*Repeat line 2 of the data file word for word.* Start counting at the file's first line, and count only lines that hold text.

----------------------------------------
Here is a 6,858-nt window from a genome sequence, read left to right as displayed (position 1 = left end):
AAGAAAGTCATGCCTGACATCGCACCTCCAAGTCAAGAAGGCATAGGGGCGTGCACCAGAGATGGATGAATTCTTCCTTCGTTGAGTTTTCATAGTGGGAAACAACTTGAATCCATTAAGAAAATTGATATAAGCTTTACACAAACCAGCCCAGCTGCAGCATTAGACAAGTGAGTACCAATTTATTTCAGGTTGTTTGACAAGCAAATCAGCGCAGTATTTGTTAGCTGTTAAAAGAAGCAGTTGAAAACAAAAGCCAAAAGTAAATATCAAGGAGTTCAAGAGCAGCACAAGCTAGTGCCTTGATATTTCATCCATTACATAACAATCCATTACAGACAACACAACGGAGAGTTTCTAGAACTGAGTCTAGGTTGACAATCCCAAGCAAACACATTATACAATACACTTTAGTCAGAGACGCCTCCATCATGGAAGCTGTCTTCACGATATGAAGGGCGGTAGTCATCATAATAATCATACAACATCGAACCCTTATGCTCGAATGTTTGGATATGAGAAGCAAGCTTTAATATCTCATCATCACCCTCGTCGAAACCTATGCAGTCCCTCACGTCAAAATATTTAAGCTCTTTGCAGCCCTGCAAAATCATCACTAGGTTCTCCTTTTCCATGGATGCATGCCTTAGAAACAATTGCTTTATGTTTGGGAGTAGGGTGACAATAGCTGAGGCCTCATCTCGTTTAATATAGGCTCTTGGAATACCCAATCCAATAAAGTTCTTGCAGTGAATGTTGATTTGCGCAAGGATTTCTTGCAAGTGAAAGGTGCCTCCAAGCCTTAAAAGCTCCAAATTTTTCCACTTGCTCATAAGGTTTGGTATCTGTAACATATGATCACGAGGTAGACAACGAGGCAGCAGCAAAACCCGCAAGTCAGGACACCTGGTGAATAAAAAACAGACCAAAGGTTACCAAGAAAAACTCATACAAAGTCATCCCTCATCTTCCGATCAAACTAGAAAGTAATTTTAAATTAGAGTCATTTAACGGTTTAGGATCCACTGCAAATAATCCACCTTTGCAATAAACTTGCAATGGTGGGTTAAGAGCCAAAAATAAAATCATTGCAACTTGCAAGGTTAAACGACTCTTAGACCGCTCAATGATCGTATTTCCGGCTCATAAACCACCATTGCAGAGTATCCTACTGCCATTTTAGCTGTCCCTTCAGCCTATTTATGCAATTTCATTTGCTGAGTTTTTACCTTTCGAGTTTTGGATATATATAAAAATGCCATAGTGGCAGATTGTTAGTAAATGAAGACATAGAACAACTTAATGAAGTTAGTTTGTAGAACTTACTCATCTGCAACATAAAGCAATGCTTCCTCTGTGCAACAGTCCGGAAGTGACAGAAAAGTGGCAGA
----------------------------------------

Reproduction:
AAGAAAGTCATGCCTGACATCGCACCTCCAAGTCAAGAAGGCATAGGGGCGTGCACCAGAGATGGATGAATTCTTCCTTCGTTGAGTTTTCATAGTGGGAAACAACTTGAATCCATTAAGAAAATTGATATAAGCTTTACACAAACCAGCCCAGCTGCAGCATTAGACAAGTGAGTACCAATTTATTTCAGGTTGTTTGACAAGCAAATCAGCGCAGTATTTGTTAGCTGTTAAAAGAAGCAGTTGAAAACAAAAGCCAAAAGTAAATATCAAGGAGTTCAAGAGCAGCACAAGCTAGTGCCTTGATATTTCATCCATTACATAACAATCCATTACAGACAACACAACGGAGAGTTTCTAGAACTGAGTCTAGGTTGACAATCCCAAGCAAACACATTATACAATACACTTTAGTCAGAGACGCCTCCATCATGGAAGCTGTCTTCACGATATGAAGGGCGGTAGTCATCATAATAATCATACAACATCGAACCCTTATGCTCGAATGTTTGGATATGAGAAGCAAGCTTTAATATCTCATCATCACCCTCGTCGAAACCTATGCAGTCCCTCACGTCAAAATATTTAAGCTCTTTGCAGCCCTGCAAAATCATCACTAGGTTCTCCTTTTCCATGGATGCATGCCTTAGAAACAATTGCTTTATGTTTGGGAGTAGGGTGACAATAGCTGAGGCCTCATCTCGTTTAATATAGGCTCTTGGAATACCCAATCCAATAAAGTTCTTGCAGTGAATGTTGATTTGCGCAAGGATTTCTTGCAAGTGAAAGGTGCCTCCAAGCCTTAAAAGCTCCAAATTTTTCCACTTGCTCATAAGGTTTGGTATCTGTAACATATGATCACGAGGTAGACAACGAGGCAGCAGCAAAACCCGCAAGTCAGGACACCTGGTGAATAAAAAACAGACCAAAGGTTACCAAGAAAAACTCATACAAAGTCATCCCTCATCTTCCGATCAAACTAGAAAGTAATTTTAAATTAGAGTCATTTAACGGTTTAGGATCCACTGCAAATAATCCACCTTTGCAATAAACTTGCAATGGTGGGTTAAGAGCCAAAAATAAAATCATTGCAACTTGCAAGGTTAAACGACTCTTAGACCGCTCAATGATCGTATTTCCGGCTCATAAACCACCATTGCAGAGTATCCTACTGCCATTTTAGCTGTCCCTTCAGCCTATTTATGCAATTTCATTTGCTGAGTTTTTACCTTTCGAGTTTTGGATATATATAAAAATGCCATAGTGGCAGATTGTTAGTAAATGAAGACATAGAACAACTTAATGAAGTTAGTTTGTAGAACTTACTCATCTGCAACATAAAGCAATGCTTCCTCTGTGCAACAGTCCGGAAGTGACAGAAAAGTGGCAGA